Olympics doping incident incites controversy


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A statue of the five Olympic Rings.

The 2022 Winter Olympics have finally arrived and are being hosted in Beijing, China. Thousands of athletes have gone to show off their skills with the hope of winning a medal for their countries. These athletes spend years training to win the gold, and unfortunately, some go to unfair lengths to do that.

This year’s Winter Olympics are no exception; 15-year-old Russian figure skater Kamila Valieva has reportedly tested positive for Trimetazidine. 

According to a Feb. 16 PBS article, Trimetazidine “is on the prohibited list managed by the World Anti-Doping Agency in the category of “hormone and metabolic modulators” because the drug “can increase blood flow efficiency and improve endurance.” 

Valieva likely used the drug to help improve her endurance in such a high-intensity sport.

Athletes caught doping are typically prohibited from competing in the Olympics, so it shocked many when, according to PBS, the Court of Arbitration for Sport still allowed her to compete. 

This situation has caused a massive controversy. Many compare this situation to the Sha’Carri Richardson case. The American sprinter was kicked out of the Tokyo Summer Olympics when she tested positive for marijuana. People are asking, why should Kamila Valieva compete when others were out of the competition for similar reasons? 

Many suspect that race was a factor in the decision. Valieva, a white athlete, is still allowed to compete in the Olympics, while Richardson, a black athlete, was kicked out for using marijuana.

Some Guilford College students agreed that race played a part in this situation.

“I do think race played a part,” said Guilford junior and English major Sierra McCollum. “For the runner, it was immediately dealt with but for this, they had some leniency. I didn’t see how it was fair.” 

“In my opinion, race was the main difference between Sha’carri Richardson and Kamila Valieva’s drug use in the Olympics,” said Guilford sophomore and English major Taron Lilly. 

“Richardson got chastised for… testing positive for weed, and this girl (Valieva)… tested positive, and I just feel like the outcome was very different because she’s not black… I do think race was a huge factor,” said Haley Madison, Guilford junior and English major.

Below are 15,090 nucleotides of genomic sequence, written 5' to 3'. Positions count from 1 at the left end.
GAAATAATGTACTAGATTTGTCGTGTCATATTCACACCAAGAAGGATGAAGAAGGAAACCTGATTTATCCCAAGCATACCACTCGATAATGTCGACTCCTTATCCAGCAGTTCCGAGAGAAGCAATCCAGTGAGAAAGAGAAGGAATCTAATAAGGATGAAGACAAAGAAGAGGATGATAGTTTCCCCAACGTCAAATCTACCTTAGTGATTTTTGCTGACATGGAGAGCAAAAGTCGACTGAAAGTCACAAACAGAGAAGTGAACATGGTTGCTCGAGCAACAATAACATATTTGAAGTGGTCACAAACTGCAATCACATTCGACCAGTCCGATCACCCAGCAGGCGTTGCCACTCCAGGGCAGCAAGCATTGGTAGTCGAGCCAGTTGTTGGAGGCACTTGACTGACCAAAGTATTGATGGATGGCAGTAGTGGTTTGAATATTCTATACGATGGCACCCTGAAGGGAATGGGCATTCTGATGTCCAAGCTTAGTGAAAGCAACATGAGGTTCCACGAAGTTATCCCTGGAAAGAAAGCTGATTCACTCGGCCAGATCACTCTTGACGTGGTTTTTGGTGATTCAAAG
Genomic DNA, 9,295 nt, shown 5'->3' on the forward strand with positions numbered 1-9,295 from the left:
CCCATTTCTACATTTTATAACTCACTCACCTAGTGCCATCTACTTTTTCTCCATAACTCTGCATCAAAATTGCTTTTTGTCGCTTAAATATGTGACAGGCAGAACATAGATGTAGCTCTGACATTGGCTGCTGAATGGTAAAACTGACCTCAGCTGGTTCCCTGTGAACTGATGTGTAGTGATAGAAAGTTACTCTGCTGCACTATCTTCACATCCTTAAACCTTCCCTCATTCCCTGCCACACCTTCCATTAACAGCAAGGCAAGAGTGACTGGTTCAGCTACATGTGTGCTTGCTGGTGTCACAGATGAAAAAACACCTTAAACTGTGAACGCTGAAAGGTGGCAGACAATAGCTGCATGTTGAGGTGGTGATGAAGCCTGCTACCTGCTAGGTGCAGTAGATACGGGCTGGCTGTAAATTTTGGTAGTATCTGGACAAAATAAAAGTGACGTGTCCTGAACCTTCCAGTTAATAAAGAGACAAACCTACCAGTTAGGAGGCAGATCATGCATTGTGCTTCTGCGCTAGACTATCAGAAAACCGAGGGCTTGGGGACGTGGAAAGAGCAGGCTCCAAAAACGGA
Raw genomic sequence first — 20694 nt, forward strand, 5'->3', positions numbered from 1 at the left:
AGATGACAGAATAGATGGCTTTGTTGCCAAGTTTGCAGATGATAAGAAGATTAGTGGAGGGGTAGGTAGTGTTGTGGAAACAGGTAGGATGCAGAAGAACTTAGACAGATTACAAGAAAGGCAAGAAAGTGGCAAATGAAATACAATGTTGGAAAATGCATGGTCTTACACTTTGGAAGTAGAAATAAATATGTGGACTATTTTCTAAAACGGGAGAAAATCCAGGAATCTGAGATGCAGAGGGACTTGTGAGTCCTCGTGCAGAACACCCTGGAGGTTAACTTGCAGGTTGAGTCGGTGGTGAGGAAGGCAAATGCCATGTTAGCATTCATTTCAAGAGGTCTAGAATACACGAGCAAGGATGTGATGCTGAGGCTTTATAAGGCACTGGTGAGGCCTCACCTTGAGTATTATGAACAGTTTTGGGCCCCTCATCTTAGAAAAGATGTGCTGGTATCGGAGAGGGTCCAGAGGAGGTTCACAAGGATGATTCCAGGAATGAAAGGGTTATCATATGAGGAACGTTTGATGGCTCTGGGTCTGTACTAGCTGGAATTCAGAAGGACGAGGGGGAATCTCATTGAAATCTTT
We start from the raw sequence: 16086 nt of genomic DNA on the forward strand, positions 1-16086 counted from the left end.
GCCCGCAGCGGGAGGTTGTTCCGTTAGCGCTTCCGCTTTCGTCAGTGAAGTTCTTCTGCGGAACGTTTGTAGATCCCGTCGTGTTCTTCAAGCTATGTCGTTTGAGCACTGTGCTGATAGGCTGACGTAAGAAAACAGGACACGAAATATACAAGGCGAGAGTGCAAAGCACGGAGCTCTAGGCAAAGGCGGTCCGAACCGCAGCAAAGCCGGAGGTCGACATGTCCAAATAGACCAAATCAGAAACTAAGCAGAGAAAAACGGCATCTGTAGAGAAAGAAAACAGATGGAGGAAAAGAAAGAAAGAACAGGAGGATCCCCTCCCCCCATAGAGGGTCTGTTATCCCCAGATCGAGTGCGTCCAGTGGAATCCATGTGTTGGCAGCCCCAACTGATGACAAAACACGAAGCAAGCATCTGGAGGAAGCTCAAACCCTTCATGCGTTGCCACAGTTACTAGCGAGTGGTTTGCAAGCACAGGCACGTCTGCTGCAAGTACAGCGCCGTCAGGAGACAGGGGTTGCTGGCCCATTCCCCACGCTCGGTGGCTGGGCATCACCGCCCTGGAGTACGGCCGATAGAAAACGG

Students were asked about their general stance on athletes taking drugs like steroids, which can be used for “asthma…eczema, painful joints or muscles such as arthritis…(and) lupus,” according to www.nhs.uk.

“If they know they shouldn’t take it then that’s on them,” said McCollum. “They should know the rules on what’s acceptable or not.” 

“If only one athlete is using steroids/performance-enhancing drugs, I do not believe it should be allowed,” said Lilly. “However, if professional sports commissions allowed steroids, they could be (more easily) monitored. It would be safer for the athletes. It would make the game more exciting. Until that happens, I think it’s disappointing that athletes are under so much pressure they feel that they have to cheat. I absolutely think athletes should be allowed to take medication for asthma or pain. No one’s body is perfect. The types of stunts and moves and pain Olympic athletes subject themselves to is not something I or a regular person go through on a regular basis.” 

“They are not special superheroes or anything,” said Madison. “…They are humans just like us, and humans do stuff like that, and I feel like they need to switch up the rules and get out of their outdated ways because a majority of people do drugs and there’s nothing wrong. If they need it they should be able to use it, especially if it’s…(in) their medical records. They shouldn’t take that away because something bad could happen.”